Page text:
Who Burnt the Umber?

Sometimes when walking through the factory, a colour will catch my eye. The vibrancy of a Cadmium Red, the acid clarity of a Lemon yellow or the regal tones of an Ultramarine Blue, but browns….well generally I’m taken by their history and tradition but seldom do they grab my attention.

But this morning a colleague, whilst leaning on a broom, asked with a smile ‘Michael, who first tried burning Umber to make it darker’?

Sadly I cannot make a ‘blog exclusive’ by revealing the name of the monk, the artist or even the cave-dweller, but I can see why they might have done it. Umber is a natural reddish brown earth pigment, and it starts life already darker than its earth pigment cousins, Ochre and Sienna, but when Raw Umber is heated, the shade intensifies to a richer darker colour known as Burnt Umber. Its rich, strong, extremely light-fast and somehow seems to end up on my shoes!

The area of Umbria in Italy where this pigment was first discovered gives its name today to a range of colours. Unlike the modern synthetic pigments, it is not a precise colour or an exact science as different seams of clay and rock will have differing shades, depending on the amount of iron oxide and manganese in the clay.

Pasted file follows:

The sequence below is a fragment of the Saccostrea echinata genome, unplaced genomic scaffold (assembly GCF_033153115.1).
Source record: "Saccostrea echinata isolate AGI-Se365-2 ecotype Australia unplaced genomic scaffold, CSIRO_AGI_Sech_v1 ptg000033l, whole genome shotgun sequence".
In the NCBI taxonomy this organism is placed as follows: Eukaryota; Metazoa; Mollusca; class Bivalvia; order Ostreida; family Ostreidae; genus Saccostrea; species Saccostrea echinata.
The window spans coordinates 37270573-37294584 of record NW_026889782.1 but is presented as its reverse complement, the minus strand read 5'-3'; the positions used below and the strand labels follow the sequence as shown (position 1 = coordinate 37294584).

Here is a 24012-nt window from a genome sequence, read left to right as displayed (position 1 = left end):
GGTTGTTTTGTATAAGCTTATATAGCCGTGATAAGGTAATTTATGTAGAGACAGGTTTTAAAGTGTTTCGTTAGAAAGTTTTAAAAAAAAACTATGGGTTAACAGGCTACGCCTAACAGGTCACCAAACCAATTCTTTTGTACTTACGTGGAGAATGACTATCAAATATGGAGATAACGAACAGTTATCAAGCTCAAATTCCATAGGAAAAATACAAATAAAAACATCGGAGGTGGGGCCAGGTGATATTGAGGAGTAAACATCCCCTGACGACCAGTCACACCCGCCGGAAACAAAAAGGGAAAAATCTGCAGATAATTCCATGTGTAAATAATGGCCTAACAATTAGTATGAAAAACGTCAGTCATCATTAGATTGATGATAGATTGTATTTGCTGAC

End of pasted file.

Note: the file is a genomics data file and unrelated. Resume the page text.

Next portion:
So who burnt it? Well Umber was one of the first pigments used by man; it is found along with carbon black, red and yellow ochre in cave paintings both from the Neolithic period and probably in its modern equivalent, on the walls of the elevated section of the M6 near Wolverhampton…

But the greatest use of umber (burnt and raw) was the Baroque period. Rembrandt loved the stuff and used these colours in his deep browns. Like others, he too enjoyed the fact that earth colours dry faster than other oil colours.

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They then dwindled in use and popularity as artistic tastes changed. From 1850 onwards, Impressionist artists rejected the use of umber and other earth colours denouncing them as ‘old, dull earth colours’ preferring to make their own browns by mixing of red, green, yellow, blue and other pigments, particularly the new synthetic pigments.

But now they’re back! Or at least for the last 80 years they have been popular again. So earth colours live on, not only in paint and in printmaking inks but in my lounge carpet.

 

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